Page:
255 Days After Arizona 2022 Election Certification, New Fringe Lawsuit Seeks To Decertify Results

UPDATE: On Thursday, Aug. 24, one week after the lawsuit was filed, the Arizona Supreme Court dismissed the case.

WASHINGTON, D.C. — On Thursday, Aug. 17, 255 days after Arizona certified its 2022 midterm election results, two Arizona voters filed a fringe lawsuit seeking to invalidate the results of the election. 

The lawsuit was filed by a self-proclaimed “Civil Rights Activist” Ryan Heath, the president of “an Anti-Woke non-profit” who filed two unsuccessful election lawsuits after the 2022 midterms. One lawsuit sought to compel a judge to issue an order that would remove Gov. Katie Hobbs (D) from office and one alleged that “biased” and inaccurate “artificial intelligence software” used to verify signatures on mail-in ballots cast in Maricopa County violated Arizona law and the U.S. Constitution. Both lawsuits sought to invalidate the 2022 midterm election results in Arizona and were promptly dismissed

The plaintiffs in the most recent lawsuit are also not strangers to election subversion. One of the plaintiffs is current Cochise County Supervisor Tom Crosby (R) and although he filed the lawsuit in his personal capacity, as a Cochise County voter, it is quite extraordinary that a sitting county official is seeking to overturn election results far beyond the certification of the 2022 election.

Before, during and after the 2022 midterm elections, Cochise County (a small red county in Arizona) was embroiled in controversy and faced several lawsuits after the county supervisors attempted different hand counts, sued their own election director, refused to certify the results of the election and transferred election oversight to the partisan county recorder.

Crosby led the effort to descend the county’s elections into chaos by voting to conduct an illegal hand count of all early mail-in ballots, refusing to certify the 2022 election results and filing a lawsuit against his own colleague who later resigned citing an “outrageous and physically and emotionally threatening” working atmosphere. The other plaintiff, David Mast, previously submitted an amicus brief in Kari Lake’s election contest arguing that the 2022 election results for Arizona governor should be “set aside.” Perhaps unsurprisingly, the brief was written by Heath.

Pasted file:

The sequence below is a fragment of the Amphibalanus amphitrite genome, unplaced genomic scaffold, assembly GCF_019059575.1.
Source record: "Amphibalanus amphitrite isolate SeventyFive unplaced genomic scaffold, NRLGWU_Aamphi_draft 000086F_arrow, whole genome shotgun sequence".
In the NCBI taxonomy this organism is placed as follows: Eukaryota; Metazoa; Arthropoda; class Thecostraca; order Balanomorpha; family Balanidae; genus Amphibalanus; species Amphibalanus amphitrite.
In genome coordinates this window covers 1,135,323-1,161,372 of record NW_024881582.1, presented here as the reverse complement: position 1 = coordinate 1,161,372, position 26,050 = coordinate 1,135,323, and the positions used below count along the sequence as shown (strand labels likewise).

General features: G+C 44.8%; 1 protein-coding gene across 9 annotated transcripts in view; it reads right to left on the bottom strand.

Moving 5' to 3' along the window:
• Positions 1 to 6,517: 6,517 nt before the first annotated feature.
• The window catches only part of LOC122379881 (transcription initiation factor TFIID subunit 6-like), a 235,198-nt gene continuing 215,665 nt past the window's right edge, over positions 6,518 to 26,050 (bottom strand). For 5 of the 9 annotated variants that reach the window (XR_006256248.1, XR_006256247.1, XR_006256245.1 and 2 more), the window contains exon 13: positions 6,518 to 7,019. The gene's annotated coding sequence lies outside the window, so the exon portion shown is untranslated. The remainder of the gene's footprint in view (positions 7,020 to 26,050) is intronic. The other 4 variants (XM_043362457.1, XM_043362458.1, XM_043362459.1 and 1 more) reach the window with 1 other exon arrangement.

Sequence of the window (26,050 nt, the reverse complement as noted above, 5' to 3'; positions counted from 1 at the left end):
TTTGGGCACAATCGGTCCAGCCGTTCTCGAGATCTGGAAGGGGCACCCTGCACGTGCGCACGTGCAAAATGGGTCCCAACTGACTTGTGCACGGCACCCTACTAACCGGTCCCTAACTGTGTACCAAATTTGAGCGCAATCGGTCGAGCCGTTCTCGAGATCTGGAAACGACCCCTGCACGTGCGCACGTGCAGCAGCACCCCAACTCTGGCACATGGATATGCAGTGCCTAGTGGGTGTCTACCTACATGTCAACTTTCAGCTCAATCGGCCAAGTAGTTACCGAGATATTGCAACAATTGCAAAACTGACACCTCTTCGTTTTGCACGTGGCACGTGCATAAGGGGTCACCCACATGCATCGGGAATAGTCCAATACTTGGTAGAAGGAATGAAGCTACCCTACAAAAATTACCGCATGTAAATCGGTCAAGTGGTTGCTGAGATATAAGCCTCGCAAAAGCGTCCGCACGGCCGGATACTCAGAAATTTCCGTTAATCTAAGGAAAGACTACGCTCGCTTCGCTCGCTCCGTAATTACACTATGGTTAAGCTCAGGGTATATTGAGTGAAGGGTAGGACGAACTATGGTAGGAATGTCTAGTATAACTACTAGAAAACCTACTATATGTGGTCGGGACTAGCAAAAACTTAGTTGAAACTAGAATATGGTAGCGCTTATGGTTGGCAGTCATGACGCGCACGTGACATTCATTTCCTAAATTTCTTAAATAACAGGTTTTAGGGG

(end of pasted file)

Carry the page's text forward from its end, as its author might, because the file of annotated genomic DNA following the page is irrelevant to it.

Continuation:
The plaintiffs in the latest lawsuit allege that Maricopa County failed to “uniformly apply signature verification standards for a material number of approximately 1.3 million votes” by comparing voters’ signatures on their mail-in ballots to voters’ most recent signatures instead of the registration record. They argue that Maricopa County’s signature verification protocol resulted in the “inclusion of illegal votes in Maricopa County” and therefore “diluted” the strength of the plaintiffs’ votes. 

Mast and Crosby argue the alleged “inconsistent application” of Maricopa County’s signature verification plan means that Maricopa County voters “did not have their votes subjected to the same level of scrutiny” as those in other counties and therefore Maricopa County’s signature verification practice violates the Equal Protection Clause of the 14th Amendment and the Arizona Constitution. 

The plaintiffs argue that a “recount using proper verification” would be a necessary remedy but that is now impossible. Instead, they contend that the “only appropriate remedy—as a matter of law—is to set aside all state–wide results of the 2022 Maricopa County election and strike such from the 2022 Arizona General Election Canvass.” In turn, the plaintiffs request that the Arizona Supreme Court declare Maricopa County’s signature verification practice in violation of the 14th Amendment and the Arizona Constitution and ask for a recount of all mail-in ballots in Maricopa County, decertification of the 2022 statewide election results in Maricopa County or a court order requiring Maricopa County to conduct a new election.   

During the 2022 midterm elections, Arizona was a hotbed for election denialism. Even in August of 2023, it is evident that conspiracy theories and disinformation are pervasive in right-wing legal circles. While we do not know what the outcome of this case will be, it is worth noting that both Heath and Crosby’s efforts to subvert democracy in both the courtroom and the boardroom have been dismissed and repudiated at every turn. 

Read the complaint here.

Learn more about the case here.

Learn more about Tom Crosby here.